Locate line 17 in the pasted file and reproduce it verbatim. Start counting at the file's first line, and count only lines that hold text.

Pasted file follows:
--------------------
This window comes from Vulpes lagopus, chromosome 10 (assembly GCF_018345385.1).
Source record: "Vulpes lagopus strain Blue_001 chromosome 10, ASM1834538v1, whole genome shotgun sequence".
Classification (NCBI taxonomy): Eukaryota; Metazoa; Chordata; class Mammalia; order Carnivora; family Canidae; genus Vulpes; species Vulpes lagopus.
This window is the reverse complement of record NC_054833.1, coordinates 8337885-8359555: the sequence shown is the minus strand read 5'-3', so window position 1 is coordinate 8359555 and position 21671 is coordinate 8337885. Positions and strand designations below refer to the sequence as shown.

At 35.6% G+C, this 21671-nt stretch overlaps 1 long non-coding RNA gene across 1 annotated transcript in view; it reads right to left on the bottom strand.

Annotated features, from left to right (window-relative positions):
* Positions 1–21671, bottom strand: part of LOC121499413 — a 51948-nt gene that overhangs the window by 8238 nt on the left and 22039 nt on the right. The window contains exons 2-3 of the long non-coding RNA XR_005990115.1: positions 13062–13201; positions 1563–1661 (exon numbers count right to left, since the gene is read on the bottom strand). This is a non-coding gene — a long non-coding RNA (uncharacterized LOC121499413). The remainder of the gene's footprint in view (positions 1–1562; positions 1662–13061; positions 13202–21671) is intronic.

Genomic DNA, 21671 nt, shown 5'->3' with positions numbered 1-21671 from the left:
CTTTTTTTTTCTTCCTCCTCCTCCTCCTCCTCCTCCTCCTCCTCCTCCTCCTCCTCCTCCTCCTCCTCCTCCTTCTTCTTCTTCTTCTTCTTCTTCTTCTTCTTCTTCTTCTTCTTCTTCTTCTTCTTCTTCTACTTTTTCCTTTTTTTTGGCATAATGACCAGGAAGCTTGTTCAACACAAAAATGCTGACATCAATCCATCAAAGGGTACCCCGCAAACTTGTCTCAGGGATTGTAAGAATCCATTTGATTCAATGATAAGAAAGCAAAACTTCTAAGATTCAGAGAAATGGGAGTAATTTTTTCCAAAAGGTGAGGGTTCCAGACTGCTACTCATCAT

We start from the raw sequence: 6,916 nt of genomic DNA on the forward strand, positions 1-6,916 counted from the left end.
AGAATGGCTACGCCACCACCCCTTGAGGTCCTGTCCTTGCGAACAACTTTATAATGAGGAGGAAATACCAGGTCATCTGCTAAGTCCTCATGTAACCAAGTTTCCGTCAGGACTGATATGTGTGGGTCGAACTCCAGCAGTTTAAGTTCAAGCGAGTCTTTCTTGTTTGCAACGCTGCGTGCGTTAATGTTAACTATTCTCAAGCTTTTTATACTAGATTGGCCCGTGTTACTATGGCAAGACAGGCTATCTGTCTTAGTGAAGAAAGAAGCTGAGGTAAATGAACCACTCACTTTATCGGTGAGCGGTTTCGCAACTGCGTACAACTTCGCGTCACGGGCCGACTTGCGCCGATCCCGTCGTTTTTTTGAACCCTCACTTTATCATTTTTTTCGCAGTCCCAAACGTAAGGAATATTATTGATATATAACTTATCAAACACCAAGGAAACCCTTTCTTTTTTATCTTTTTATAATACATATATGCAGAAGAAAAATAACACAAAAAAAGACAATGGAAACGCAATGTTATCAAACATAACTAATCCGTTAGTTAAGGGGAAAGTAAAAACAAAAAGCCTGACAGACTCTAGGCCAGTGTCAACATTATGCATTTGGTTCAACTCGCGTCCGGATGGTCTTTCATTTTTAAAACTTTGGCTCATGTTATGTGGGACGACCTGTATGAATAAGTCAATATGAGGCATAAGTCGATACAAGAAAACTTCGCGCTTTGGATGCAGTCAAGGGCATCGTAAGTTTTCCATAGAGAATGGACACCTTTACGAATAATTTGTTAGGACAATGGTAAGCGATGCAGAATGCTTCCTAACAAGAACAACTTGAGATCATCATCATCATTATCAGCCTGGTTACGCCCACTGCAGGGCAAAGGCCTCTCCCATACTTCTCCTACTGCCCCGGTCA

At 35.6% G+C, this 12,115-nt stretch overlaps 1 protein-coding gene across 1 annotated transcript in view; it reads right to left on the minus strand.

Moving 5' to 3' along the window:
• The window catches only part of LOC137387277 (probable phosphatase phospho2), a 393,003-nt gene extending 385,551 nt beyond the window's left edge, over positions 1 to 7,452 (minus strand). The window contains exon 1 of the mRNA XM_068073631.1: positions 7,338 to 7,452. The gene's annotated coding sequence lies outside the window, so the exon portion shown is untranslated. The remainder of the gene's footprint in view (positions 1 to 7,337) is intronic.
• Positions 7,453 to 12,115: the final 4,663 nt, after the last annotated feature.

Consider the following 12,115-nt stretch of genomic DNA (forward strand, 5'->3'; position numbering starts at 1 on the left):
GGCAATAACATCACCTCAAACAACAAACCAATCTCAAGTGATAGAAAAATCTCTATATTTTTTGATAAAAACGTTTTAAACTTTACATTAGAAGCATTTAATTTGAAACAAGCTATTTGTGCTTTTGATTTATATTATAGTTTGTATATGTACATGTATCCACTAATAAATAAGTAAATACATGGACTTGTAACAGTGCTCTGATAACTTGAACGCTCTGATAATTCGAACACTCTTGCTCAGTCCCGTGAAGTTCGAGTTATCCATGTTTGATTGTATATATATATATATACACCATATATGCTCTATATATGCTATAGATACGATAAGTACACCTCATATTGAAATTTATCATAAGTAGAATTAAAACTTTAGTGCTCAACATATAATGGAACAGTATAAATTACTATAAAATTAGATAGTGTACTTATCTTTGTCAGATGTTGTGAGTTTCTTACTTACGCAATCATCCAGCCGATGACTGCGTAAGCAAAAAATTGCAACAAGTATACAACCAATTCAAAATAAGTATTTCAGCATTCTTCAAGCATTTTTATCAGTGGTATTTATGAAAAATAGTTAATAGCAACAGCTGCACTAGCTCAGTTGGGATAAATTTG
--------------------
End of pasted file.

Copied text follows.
GGCAATAACATCACCTCAAACAACAAACCAATCTCAAGTGATAGAAAAATCTCTATATTTTTTGATAAAAACGTTTTAAACTTTACATTAGAAGCATTTAATTTGAAACAAGCTATTTGTGCTTTTGATTTATATTATAGTTTGTATATGTACATGTATCCACTAATAAATAAGTAAATACATGGACTTGTAACAGTGCTCTGATAACTTGAACGCTCTGATAATTCGAACACTCTTGCTCAGTCCCGTGAAGTTCGAGTTATCCATGTTTGATTGTATATATATATATATACACCATATATGCTCTATATATGCTATAGATACGATAAGTACACCTCATATTGAAATTTATCATAAGTAGAATTAAAACTTTAGTGCTCAACATATAATGGAACAGTATAAATTACTATAAAATTAGATAGTGTACTTATCTTTGTCAGATGTTGTGAGTTTCTTACTTACGCAATCATCCAGCCGATGACTGCGTAAGCAAAAAATTGCAACAAGTATACAACCAATTCAAAATAAGTATTTCAGCATTCTTCAAGCATTTTTATCAGTGGTATTTATGAAAAATAGTTAATAGCAACAGCTGCACTAGCTCAGTTGGGATAAATTTG